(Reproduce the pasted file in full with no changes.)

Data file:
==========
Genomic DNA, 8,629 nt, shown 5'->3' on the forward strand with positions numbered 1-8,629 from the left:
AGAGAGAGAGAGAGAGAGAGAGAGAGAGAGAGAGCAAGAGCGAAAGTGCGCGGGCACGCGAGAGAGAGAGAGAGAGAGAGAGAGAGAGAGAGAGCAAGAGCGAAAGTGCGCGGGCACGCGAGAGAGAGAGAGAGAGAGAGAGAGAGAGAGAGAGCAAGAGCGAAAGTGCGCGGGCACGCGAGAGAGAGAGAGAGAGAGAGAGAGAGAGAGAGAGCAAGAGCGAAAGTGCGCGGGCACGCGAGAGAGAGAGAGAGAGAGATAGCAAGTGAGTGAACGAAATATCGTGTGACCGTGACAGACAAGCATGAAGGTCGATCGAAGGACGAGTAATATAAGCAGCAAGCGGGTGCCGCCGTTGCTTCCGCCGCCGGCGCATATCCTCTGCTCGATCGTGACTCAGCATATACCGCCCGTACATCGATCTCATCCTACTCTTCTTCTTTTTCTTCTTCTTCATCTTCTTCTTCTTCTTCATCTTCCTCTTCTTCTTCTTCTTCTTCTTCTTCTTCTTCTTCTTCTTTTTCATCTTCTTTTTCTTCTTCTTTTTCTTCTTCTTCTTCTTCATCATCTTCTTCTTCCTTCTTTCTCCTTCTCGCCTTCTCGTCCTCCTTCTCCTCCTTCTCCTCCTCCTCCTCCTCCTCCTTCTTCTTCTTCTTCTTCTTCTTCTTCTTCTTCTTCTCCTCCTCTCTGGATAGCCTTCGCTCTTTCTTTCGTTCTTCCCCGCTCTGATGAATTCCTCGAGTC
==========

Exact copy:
Genomic DNA, 8,629 nt, shown 5'->3' on the forward strand with positions numbered 1-8,629 from the left:
AGAGAGAGAGAGAGAGAGAGAGAGAGAGAGAGAGCAAGAGCGAAAGTGCGCGGGCACGCGAGAGAGAGAGAGAGAGAGAGAGAGAGAGAGAGAGCAAGAGCGAAAGTGCGCGGGCACGCGAGAGAGAGAGAGAGAGAGAGAGAGAGAGAGAGAGCAAGAGCGAAAGTGCGCGGGCACGCGAGAGAGAGAGAGAGAGAGAGAGAGAGAGAGAGAGCAAGAGCGAAAGTGCGCGGGCACGCGAGAGAGAGAGAGAGAGAGATAGCAAGTGAGTGAACGAAATATCGTGTGACCGTGACAGACAAGCATGAAGGTCGATCGAAGGACGAGTAATATAAGCAGCAAGCGGGTGCCGCCGTTGCTTCCGCCGCCGGCGCATATCCTCTGCTCGATCGTGACTCAGCATATACCGCCCGTACATCGATCTCATCCTACTCTTCTTCTTTTTCTTCTTCTTCATCTTCTTCTTCTTCTTCATCTTCCTCTTCTTCTTCTTCTTCTTCTTCTTCTTCTTCTTCTTCTTTTTCATCTTCTTTTTCTTCTTCTTTTTCTTCTTCTTCTTCTTCATCATCTTCTTCTTCCTTCTTTCTCCTTCTCGCCTTCTCGTCCTCCTTCTCCTCCTTCTCCTCCTCCTCCTCCTCCTCCTTCTTCTTCTTCTTCTTCTTCTTCTTCTTCTTCTTCTCCTCCTCTCTGGATAGCCTTCGCTCTTTCTTTCGTTCTTCCCCGCTCTGATGAATTCCTCGAGTC